We know of no statutory provision, and none has been pointed out to us, whereby a municipal owner of a watershed property could become a willing seller of an entire reservoir and watershed, within the meaning of that phrase as used in cases relating to taxation.

The statute requires that such lands shall be subject to taxation "at the true value thereof * * * in the same manner and to the same extent as the lands of private persons." The statute was and is consistent with Article IV,

[9 NJ Page 303]

section VII, paragraph 12, Constitution (1844) and Article VIII, section I, paragraph 1, Constitution (1947). The phrase "at true value" has a constitutional and historical meaning in the law of taxation of this State. True value is the consideration of the market value of the property at a fair and bona fide sale at private contract. True value of property of any kind is in essence the value it has in exchange for money. Hackensack Water Co. v. Division of Tax Appeals, 2 N.J. 157, 163 (1949).

Since the lands must be assessed in the same manner and to the same extent as lands of private persons, the assessments are required to be made pursuant to R.S. 54:4-23, under which the test is what "it would sell for at a fair and bona fide sale by private contract on October first next preceding the date on which the assessor shall complete his assessments * * *." By its very terms R.S. 54:4-3.3 is expressly in pari materia with R.S. 54:4-23.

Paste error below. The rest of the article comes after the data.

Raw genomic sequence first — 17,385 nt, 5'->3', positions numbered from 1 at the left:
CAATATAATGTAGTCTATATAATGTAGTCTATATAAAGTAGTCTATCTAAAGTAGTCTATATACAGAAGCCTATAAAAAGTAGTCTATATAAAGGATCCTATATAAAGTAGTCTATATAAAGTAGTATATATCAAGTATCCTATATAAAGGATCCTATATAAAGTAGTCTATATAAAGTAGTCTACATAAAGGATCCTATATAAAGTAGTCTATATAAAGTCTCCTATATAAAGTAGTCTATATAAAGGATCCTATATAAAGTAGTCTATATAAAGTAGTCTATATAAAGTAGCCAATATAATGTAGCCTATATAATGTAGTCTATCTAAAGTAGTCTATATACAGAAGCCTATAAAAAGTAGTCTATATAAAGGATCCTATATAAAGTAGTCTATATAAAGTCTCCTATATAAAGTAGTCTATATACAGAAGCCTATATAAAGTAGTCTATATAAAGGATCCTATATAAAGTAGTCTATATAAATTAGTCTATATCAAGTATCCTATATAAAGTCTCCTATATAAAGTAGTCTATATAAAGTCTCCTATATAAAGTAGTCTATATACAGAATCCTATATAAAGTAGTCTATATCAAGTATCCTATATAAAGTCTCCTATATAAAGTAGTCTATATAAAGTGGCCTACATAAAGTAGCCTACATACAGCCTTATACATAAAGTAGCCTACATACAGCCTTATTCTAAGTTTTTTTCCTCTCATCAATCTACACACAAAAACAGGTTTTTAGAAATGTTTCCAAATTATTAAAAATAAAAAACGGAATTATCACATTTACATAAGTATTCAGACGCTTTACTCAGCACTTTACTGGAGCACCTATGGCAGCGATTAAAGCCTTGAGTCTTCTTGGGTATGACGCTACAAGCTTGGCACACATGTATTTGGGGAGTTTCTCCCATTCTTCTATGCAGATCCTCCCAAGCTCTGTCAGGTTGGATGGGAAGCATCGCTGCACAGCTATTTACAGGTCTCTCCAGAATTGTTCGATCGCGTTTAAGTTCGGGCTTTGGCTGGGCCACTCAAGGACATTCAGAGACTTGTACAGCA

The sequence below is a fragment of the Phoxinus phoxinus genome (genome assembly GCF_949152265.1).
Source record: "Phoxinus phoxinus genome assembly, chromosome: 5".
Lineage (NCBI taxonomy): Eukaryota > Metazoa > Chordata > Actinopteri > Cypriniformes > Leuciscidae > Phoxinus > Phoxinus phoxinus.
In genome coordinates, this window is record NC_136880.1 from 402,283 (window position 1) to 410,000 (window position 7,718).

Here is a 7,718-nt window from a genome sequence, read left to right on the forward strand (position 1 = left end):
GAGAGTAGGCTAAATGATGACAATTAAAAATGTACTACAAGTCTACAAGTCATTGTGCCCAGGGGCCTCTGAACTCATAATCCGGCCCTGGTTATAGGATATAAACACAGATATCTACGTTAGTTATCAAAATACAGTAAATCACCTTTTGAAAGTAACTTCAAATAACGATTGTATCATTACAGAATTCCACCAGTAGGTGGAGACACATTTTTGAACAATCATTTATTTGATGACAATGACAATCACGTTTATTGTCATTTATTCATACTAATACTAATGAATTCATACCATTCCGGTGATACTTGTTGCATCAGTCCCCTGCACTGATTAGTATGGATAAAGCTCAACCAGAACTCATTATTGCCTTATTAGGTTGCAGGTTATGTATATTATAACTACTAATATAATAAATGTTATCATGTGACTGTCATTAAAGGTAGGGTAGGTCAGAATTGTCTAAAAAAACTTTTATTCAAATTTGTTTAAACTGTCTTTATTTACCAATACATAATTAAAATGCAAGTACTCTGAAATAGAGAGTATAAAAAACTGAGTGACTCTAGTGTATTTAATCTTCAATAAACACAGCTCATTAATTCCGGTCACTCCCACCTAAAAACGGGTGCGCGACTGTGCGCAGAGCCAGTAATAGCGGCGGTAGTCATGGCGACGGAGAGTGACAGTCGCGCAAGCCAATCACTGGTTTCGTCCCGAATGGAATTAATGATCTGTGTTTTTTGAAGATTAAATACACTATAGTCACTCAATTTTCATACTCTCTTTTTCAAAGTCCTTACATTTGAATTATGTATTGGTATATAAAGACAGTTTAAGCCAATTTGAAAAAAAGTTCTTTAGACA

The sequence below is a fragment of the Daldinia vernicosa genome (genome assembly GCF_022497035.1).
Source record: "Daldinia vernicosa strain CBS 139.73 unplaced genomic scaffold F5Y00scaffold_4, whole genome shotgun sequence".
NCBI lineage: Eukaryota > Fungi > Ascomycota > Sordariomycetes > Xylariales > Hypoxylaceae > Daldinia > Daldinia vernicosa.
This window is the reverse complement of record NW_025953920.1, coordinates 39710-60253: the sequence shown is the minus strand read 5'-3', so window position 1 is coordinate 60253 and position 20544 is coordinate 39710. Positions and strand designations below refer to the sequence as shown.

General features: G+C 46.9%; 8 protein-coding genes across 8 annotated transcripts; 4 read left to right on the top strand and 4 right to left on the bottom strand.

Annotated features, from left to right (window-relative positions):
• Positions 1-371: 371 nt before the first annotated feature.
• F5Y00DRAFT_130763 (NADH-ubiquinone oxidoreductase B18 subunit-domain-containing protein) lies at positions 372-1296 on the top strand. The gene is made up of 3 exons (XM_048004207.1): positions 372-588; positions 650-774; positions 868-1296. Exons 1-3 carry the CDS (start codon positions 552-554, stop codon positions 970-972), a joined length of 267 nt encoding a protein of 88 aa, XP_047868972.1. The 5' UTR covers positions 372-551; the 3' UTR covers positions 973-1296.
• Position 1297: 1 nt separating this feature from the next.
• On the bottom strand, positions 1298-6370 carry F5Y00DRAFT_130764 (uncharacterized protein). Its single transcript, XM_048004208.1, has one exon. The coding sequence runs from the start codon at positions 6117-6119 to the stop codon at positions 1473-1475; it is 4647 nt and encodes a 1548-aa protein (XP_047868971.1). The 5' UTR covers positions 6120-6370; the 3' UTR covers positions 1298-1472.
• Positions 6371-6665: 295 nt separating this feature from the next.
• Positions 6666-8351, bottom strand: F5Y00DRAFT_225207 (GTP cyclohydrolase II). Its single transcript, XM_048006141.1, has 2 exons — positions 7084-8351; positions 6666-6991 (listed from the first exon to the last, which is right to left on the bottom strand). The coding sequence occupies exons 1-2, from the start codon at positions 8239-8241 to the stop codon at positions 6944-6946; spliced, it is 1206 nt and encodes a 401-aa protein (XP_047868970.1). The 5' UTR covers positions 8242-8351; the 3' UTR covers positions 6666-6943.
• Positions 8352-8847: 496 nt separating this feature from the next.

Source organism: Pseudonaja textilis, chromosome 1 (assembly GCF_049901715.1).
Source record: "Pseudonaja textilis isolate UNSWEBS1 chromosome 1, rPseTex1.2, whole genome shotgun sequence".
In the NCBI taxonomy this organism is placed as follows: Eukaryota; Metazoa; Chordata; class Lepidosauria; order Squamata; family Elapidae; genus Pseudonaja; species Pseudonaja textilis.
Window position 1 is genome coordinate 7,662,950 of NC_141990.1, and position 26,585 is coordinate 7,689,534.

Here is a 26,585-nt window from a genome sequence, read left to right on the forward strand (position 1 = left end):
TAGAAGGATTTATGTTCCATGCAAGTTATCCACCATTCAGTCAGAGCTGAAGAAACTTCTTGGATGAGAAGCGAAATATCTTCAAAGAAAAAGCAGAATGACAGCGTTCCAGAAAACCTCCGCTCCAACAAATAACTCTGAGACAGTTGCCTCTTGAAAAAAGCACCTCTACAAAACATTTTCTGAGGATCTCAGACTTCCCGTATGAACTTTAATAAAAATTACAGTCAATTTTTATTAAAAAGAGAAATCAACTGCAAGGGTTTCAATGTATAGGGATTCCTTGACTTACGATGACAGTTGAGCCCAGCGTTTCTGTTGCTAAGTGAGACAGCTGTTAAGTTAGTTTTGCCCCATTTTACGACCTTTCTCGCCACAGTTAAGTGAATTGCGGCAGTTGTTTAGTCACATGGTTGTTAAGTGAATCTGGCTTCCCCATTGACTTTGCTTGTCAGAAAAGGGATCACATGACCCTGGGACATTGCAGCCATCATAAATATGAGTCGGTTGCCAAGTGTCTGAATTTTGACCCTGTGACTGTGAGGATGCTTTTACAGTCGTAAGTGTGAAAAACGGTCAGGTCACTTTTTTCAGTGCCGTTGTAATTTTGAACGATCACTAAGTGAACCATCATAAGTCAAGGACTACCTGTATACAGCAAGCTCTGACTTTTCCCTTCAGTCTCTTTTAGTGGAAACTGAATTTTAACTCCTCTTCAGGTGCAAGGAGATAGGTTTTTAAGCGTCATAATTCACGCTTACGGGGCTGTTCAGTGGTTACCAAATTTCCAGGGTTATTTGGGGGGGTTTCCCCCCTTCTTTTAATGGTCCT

It is not possible to measure with mathematical precision the value of the lands here assessed because comparable property of private water companies are rarely the subject of sale and their assessment is based upon additional factors not here present. Hackensack Water Co. v. Division of Tax Appeals, supra, p. 163; cf. Haworth v. State Board of Tax Appeals, 127 N.J.L. 67 (Sup. Ct. 1941). The lands here in question cannot be sold by private contract, and because of the vast acreage involved there are few if any comparable holdings in the hands of private persons. So it follows that the assessment of these lands cannot be fixed with any degree of mathematical exactness but must be fixed by a reasonable and equable comparison with the true value of smaller comparable holdings of private persons. A reasonably approximate and comparable true value based upon the same principles of taxation applicable to these holdings of private persons will be a compliance with the statutory direction.